Re: [Synoptic-L] Pilate and Markan posteriority
- Leonard Maluf wrote:
> The case of Simon of Cyrene is entirely different. He is introduced inMatt 27:32, it seems to me,
> with all the identifying qualification necessary for such a minorcharacter who is a nobody in terms
> of social or historical interest. "And coming out they found a Cyreneanman, named Simon.."
> What more do you want Matthew to say here to identify this fellow?Nothing; the way Matthew introduces Simon of Cyrene is not problematic in
itself, it's the comparison with Mark that raises questions (probably this
wasn't very clear from my last rather stream-of-consciousness posting
composed against the background of ambient electricians).
> And if Mark wishes to add a note showing the relationship of this man toAlexander and Rufus,
> apparently persons known to his community, that is fine too. As yousuggest, there is really
> no way in this case to prove a priority or posteriority of either Gospelnarrative with respect to the other.
No, but I think Mark's introduction of Alexander and Rufus does raise a
question. If these were persons known to his community (rather than via a
source), then presumably they must have identified themselves to the
community as the sons of the Simon of Cyrene who carried Jesus' cross, which
implies that they are potential tradents of at least part of the Passion
Narrative independent of any other source. This in turn means that Pilate
could already be familiar to Mark's community and did not need introducing
as Roman governor. To put it another way, the familiar narrative presupposed
by Mark's abrupt introduction of Pilate could be that supplied by Alexander
and Rufus rather than that supplied by Matthew. At the very least, Mark's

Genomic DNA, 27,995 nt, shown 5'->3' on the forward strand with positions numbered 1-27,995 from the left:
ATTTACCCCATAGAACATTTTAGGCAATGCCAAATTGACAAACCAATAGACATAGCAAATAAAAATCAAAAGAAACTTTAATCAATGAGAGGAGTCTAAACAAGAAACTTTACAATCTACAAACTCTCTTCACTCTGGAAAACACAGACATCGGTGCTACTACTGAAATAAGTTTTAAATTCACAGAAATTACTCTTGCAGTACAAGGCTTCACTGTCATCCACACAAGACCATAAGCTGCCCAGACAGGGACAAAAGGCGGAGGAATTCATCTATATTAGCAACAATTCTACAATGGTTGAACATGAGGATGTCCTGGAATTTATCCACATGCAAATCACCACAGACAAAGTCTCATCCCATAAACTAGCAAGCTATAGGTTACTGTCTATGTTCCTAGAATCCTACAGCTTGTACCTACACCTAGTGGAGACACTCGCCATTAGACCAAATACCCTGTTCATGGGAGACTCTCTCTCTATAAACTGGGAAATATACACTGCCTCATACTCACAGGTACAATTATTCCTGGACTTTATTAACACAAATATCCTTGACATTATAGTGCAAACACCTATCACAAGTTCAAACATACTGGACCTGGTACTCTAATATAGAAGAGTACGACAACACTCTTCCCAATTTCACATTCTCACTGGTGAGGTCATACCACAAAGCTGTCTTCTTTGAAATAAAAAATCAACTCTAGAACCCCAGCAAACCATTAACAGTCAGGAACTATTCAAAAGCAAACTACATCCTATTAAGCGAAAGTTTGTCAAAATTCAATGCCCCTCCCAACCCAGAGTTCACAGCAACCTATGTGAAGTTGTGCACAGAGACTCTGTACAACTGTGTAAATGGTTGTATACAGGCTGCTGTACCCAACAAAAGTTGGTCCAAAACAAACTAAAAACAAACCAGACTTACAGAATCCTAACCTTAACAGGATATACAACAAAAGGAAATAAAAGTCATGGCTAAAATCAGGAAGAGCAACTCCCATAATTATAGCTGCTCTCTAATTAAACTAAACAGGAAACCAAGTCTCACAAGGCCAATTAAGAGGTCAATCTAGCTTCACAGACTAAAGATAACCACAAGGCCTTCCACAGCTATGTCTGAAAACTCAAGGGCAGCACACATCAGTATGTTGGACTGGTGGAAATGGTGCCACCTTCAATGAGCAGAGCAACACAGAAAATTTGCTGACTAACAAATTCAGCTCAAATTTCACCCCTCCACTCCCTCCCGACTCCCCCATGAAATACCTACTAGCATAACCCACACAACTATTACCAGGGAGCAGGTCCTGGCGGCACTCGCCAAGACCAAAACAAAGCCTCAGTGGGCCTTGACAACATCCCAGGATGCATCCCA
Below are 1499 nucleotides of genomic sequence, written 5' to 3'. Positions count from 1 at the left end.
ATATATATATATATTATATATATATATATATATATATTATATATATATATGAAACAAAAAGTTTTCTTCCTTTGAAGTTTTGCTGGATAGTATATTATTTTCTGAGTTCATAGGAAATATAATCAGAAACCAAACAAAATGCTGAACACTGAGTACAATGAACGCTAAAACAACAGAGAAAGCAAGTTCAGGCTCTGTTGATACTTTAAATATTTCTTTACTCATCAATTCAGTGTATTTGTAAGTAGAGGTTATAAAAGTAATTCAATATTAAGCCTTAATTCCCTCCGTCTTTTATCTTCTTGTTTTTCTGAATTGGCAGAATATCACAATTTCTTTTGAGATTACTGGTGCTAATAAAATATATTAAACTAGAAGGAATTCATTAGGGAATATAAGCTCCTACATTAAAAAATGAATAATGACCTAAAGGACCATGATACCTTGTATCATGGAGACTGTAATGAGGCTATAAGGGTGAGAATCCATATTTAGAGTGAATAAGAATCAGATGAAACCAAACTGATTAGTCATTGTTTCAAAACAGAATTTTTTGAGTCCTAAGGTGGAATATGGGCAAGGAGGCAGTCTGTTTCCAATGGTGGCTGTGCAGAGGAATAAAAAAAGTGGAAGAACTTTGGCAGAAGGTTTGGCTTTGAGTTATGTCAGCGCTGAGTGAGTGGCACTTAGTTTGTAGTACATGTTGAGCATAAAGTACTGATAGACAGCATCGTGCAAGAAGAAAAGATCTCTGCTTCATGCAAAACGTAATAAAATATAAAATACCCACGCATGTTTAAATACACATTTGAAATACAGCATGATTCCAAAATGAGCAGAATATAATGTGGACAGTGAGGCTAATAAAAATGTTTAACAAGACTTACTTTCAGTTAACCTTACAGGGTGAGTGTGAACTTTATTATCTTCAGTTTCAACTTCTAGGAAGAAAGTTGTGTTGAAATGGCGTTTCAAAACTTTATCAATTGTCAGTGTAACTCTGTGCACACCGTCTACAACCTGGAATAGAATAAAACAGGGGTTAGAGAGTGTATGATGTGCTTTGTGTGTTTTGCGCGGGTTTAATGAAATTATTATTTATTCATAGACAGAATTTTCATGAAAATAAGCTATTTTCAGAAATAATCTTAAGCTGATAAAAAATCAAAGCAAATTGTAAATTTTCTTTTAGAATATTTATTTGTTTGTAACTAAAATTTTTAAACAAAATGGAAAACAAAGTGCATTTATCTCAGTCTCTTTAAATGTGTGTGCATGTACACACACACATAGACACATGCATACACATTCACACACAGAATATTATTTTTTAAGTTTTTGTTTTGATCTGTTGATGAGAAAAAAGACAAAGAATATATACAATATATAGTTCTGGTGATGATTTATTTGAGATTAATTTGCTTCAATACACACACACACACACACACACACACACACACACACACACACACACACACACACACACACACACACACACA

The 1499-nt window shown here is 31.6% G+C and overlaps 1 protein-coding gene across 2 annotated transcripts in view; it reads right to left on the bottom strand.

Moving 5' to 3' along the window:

introduction of Alexander and Rufus suggests that he *must* have had some
source of traditions on the passion apart from Matthew and Luke. It
therefore becomes no longer merely gratuitous to propose that what Mark may
be presupposing here is a pre-Markan passion narrative rather than Matthew,
since the names Alexander and Rufus are one indication of the existence, and
possibly even the source, of such a narrative.
I appreciate that this line of argument would be vulnerable to the critic
who argues that Simon of Cyrene, Alexander and Rufus are all alike authorial
fictions, but the introduction of Alexander and Rufus by a posterior Mark
would then be a little puzzling, since it is far from clear what funtion
they would be performing; in any case, that does not appear to be your line
> The evidence for the validity of my case, then, seems to be mounting, eventhough I will admit that
> it scarcely constitutes a knock out argument for Markan posteriority. Ialso concede that our last
> series of mutual rebuttals were not worked out on a level playing field.In writing the above, I was
> happily spared the ambient inconvenience of hovering electricians.Ah, but I bet you now haven't got a nice new hole in your ceiling with a
pair of brand new wires dangling through!
Harris Manchester College, Oxford
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